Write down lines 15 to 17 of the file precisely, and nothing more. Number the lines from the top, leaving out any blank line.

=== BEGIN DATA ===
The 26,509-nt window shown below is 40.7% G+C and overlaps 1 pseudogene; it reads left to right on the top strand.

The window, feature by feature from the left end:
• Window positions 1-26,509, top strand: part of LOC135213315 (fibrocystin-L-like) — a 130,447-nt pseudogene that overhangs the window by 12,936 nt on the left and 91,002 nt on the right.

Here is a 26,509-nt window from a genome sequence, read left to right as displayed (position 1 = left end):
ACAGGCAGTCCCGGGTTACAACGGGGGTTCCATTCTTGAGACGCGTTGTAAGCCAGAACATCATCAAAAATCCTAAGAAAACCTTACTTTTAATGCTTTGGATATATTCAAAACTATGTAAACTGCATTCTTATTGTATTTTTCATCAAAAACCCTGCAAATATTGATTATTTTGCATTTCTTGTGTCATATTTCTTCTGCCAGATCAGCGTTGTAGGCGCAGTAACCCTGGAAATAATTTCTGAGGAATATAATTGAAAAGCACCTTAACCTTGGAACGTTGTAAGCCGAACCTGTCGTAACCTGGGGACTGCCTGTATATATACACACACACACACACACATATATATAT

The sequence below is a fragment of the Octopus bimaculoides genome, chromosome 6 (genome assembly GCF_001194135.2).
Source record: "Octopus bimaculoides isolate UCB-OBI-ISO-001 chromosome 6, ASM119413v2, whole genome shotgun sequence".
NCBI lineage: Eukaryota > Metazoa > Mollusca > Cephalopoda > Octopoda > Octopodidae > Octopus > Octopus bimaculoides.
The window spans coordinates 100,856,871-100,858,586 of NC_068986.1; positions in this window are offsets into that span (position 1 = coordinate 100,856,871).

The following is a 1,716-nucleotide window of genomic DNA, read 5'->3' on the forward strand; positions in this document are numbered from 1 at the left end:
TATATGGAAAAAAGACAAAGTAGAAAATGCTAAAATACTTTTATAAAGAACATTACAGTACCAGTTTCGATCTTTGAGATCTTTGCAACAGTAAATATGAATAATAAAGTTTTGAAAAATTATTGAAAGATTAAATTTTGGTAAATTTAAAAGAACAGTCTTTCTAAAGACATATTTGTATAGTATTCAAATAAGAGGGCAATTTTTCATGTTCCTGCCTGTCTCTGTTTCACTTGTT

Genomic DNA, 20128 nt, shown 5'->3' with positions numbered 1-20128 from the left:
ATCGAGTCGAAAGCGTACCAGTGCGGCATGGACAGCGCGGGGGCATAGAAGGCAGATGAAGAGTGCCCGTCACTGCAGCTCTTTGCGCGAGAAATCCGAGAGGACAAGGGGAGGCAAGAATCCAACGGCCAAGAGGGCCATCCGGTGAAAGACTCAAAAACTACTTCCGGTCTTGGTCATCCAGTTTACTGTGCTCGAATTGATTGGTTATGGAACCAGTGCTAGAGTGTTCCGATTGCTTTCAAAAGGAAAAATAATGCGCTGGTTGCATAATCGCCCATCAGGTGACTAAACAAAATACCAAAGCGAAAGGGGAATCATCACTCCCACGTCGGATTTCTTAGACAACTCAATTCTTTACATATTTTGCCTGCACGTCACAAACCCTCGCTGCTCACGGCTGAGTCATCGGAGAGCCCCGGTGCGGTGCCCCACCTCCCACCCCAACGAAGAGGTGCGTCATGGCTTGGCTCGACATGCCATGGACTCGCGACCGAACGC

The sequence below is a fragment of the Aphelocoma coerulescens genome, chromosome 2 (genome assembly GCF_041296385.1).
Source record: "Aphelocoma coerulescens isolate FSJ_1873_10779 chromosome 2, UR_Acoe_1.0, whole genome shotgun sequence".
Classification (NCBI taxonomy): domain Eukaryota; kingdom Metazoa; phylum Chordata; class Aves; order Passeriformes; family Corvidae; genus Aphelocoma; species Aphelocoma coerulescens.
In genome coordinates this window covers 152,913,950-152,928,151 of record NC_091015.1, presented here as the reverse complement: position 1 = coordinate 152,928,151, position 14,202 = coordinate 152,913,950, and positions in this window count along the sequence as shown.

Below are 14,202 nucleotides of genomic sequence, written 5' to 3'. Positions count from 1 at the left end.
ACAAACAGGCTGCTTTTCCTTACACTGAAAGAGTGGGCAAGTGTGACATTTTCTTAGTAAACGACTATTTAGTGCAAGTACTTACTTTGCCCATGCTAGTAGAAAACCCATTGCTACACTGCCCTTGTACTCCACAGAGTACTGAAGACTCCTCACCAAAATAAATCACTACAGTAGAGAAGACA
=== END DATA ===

Source record: "Aphelocoma coerulescens isolate FSJ_1873_10779 chromosome 2, UR_Acoe_1.0, whole genome shotgun sequence".
Classification (NCBI taxonomy): domain Eukaryota; kingdom Metazoa; phylum Chordata; class Aves; order Passeriformes; family Corvidae; genus Aphelocoma; species Aphelocoma coerulescens.
In genome coordinates this window covers 152,913,950-152,928,151 of record NC_091015.1, presented here as the reverse complement: position 1 = coordinate 152,928,151, position 14,202 = coordinate 152,913,950, and positions in this window count along the sequence as shown.